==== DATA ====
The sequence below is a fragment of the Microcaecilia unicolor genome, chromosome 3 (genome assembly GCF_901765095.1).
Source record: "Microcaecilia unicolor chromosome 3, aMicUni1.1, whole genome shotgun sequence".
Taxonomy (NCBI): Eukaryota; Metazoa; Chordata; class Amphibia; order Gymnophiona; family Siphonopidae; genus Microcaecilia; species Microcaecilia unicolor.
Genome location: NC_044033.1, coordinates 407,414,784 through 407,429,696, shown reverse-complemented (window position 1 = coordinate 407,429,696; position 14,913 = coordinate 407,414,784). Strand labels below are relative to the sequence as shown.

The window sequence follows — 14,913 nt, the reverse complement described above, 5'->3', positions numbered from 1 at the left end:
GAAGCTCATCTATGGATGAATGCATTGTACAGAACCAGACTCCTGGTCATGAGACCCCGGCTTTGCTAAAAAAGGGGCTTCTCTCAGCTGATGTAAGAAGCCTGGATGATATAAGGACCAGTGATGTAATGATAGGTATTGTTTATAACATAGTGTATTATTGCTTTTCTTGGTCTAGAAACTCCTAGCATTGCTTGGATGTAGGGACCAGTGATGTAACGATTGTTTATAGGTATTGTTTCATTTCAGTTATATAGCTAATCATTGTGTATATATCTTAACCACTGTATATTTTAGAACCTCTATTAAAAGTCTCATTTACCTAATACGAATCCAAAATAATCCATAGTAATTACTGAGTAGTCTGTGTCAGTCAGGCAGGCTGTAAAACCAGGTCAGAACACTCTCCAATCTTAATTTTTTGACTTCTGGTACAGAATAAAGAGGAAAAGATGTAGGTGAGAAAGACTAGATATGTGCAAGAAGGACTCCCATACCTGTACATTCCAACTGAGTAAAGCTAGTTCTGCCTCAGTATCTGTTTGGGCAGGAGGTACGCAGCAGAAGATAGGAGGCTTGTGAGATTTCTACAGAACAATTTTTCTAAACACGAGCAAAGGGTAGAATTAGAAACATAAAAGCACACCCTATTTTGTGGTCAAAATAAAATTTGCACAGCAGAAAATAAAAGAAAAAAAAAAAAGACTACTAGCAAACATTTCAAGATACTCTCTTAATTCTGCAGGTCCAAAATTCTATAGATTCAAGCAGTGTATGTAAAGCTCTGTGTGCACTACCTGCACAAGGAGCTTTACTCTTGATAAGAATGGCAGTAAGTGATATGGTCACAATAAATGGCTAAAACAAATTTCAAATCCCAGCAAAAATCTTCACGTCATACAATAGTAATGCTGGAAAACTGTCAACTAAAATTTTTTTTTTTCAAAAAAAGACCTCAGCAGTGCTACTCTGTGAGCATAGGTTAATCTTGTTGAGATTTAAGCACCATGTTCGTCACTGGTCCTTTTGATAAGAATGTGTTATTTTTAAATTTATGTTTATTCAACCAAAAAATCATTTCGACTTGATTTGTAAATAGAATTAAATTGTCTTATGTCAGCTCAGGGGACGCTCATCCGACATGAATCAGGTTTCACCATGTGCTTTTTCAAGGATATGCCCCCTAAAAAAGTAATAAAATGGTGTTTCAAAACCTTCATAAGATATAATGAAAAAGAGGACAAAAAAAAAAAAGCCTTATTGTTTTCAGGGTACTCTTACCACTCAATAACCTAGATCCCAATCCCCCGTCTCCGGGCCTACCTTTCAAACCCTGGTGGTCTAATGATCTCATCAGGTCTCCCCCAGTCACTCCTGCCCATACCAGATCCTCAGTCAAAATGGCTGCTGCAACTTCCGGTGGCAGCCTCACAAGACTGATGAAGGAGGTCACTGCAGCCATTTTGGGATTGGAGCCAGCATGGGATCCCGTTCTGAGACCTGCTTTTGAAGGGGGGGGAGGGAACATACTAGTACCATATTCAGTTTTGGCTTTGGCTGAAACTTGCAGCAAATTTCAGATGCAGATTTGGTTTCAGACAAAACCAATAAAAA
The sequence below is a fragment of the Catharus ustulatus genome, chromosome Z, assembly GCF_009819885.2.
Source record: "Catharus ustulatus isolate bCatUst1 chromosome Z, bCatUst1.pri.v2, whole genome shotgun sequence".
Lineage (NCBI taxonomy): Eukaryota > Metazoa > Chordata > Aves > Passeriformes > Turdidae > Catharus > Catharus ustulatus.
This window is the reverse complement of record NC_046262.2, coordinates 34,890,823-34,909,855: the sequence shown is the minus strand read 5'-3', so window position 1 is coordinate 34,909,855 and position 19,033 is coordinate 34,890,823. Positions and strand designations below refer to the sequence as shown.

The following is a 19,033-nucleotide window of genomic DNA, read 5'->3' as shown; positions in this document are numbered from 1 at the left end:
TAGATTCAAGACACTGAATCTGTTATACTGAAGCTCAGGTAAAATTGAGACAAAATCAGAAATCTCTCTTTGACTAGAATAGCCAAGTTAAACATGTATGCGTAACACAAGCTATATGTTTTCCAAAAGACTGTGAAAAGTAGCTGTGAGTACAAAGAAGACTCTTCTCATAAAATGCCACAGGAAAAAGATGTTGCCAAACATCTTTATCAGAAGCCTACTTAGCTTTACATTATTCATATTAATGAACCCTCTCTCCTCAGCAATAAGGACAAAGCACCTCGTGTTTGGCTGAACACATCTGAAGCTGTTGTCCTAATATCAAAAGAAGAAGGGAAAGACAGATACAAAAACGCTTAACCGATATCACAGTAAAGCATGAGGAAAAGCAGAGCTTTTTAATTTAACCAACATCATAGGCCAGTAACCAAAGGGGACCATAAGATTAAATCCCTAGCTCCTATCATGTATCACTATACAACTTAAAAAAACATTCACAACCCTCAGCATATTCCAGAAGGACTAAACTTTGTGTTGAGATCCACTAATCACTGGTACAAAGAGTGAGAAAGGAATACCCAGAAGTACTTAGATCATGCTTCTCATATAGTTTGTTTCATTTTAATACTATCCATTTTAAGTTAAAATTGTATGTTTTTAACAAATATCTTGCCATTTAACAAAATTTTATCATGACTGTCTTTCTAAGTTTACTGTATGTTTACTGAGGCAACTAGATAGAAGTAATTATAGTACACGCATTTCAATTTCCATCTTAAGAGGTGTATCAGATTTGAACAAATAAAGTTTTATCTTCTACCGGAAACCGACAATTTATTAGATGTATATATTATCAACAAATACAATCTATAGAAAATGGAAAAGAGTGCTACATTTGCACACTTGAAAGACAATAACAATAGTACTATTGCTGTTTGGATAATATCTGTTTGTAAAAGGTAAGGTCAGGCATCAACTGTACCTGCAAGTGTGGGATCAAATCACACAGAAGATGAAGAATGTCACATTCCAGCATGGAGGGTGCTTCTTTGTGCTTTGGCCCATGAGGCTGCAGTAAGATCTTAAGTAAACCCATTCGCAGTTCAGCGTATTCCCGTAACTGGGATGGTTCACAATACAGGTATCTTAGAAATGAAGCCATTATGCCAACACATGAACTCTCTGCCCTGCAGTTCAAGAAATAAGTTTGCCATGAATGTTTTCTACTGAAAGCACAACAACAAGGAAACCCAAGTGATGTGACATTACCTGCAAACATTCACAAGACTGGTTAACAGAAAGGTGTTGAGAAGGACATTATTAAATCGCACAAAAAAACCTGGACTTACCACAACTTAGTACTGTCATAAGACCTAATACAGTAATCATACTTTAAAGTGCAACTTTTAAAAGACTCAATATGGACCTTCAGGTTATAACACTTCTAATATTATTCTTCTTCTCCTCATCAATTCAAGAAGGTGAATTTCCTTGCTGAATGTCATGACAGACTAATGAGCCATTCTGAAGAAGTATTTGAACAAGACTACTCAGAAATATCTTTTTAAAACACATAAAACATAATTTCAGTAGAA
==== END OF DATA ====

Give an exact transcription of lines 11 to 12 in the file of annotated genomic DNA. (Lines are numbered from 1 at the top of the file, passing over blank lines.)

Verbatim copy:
The following is a 19,033-nucleotide window of genomic DNA, read 5'->3' as shown; positions in this document are numbered from 1 at the left end:
TAGATTCAAGACACTGAATCTGTTATACTGAAGCTCAGGTAAAATTGAGACAAAATCAGAAATCTCTCTTTGACTAGAATAGCCAAGTTAAACATGTATGCGTAACACAAGCTATATGTTTTCCAAAAGACTGTGAAAAGTAGCTGTGAGTACAAAGAAGACTCTTCTCATAAAATGCCACAGGAAAAAGATGTTGCCAAACATCTTTATCAGAAGCCTACTTAGCTTTACATTATTCATATTAATGAACCCTCTCTCCTCAGCAATAAGGACAAAGCACCTCGTGTTTGGCTGAACACATCTGAAGCTGTTGTCCTAATATCAAAAGAAGAAGGGAAAGACAGATACAAAAACGCTTAACCGATATCACAGTAAAGCATGAGGAAAAGCAGAGCTTTTTAATTTAACCAACATCATAGGCCAGTAACCAAAGGGGACCATAAGATTAAATCCCTAGCTCCTATCATGTATCACTATACAACTTAAAAAAACATTCACAACCCTCAGCATATTCCAGAAGGACTAAACTTTGTGTTGAGATCCACTAATCACTGGTACAAAGAGTGAGAAAGGAATACCCAGAAGTACTTAGATCATGCTTCTCATATAGTTTGTTTCATTTTAATACTATCCATTTTAAGTTAAAATTGTATGTTTTTAACAAATATCTTGCCATTTAACAAAATTTTATCATGACTGTCTTTCTAAGTTTACTGTATGTTTACTGAGGCAACTAGATAGAAGTAATTATAGTACACGCATTTCAATTTCCATCTTAAGAGGTGTATCAGATTTGAACAAATAAAGTTTTATCTTCTACCGGAAACCGACAATTTATTAGATGTATATATTATCAACAAATACAATCTATAGAAAATGGAAAAGAGTGCTACATTTGCACACTTGAAAGACAATAACAATAGTACTATTGCTGTTTGGATAATATCTGTTTGTAAAAGGTAAGGTCAGGCATCAACTGTACCTGCAAGTGTGGGATCAAATCACACAGAAGATGAAGAATGTCACATTCCAGCATGGAGGGTGCTTCTTTGTGCTTTGGCCCATGAGGCTGCAGTAAGATCTTAAGTAAACCCATTCGCAGTTCAGCGTATTCCCGTAACTGGGATGGTTCACAATACAGGTATCTTAGAAATGAAGCCATTATGCCAACACATGAACTCTCTGCCCTGCAGTTCAAGAAATAAGTTTGCCATGAATGTTTTCTACTGAAAGCACAACAACAAGGAAACCCAAGTGATGTGACATTACCTGCAAACATTCACAAGACTGGTTAACAGAAAGGTGTTGAGAAGGACATTATTAAATCGCACAAAAAAACCTGGACTTACCACAACTTAGTACTGTCATAAGACCTAATACAGTAATCATACTTTAAAGTGCAACTTTTAAAAGACTCAATATGGACCTTCAGGTTATAACACTTCTAATATTATTCTTCTTCTCCTCATCAATTCAAGAAGGTGAATTTCCTTGCTGAATGTCATGACAGACTAATGAGCCATTCTGAAGAAGTATTTGAACAAGACTACTCAGAAATATCTTTTTAAAACACATAAAACATAATTTCAGTAGAA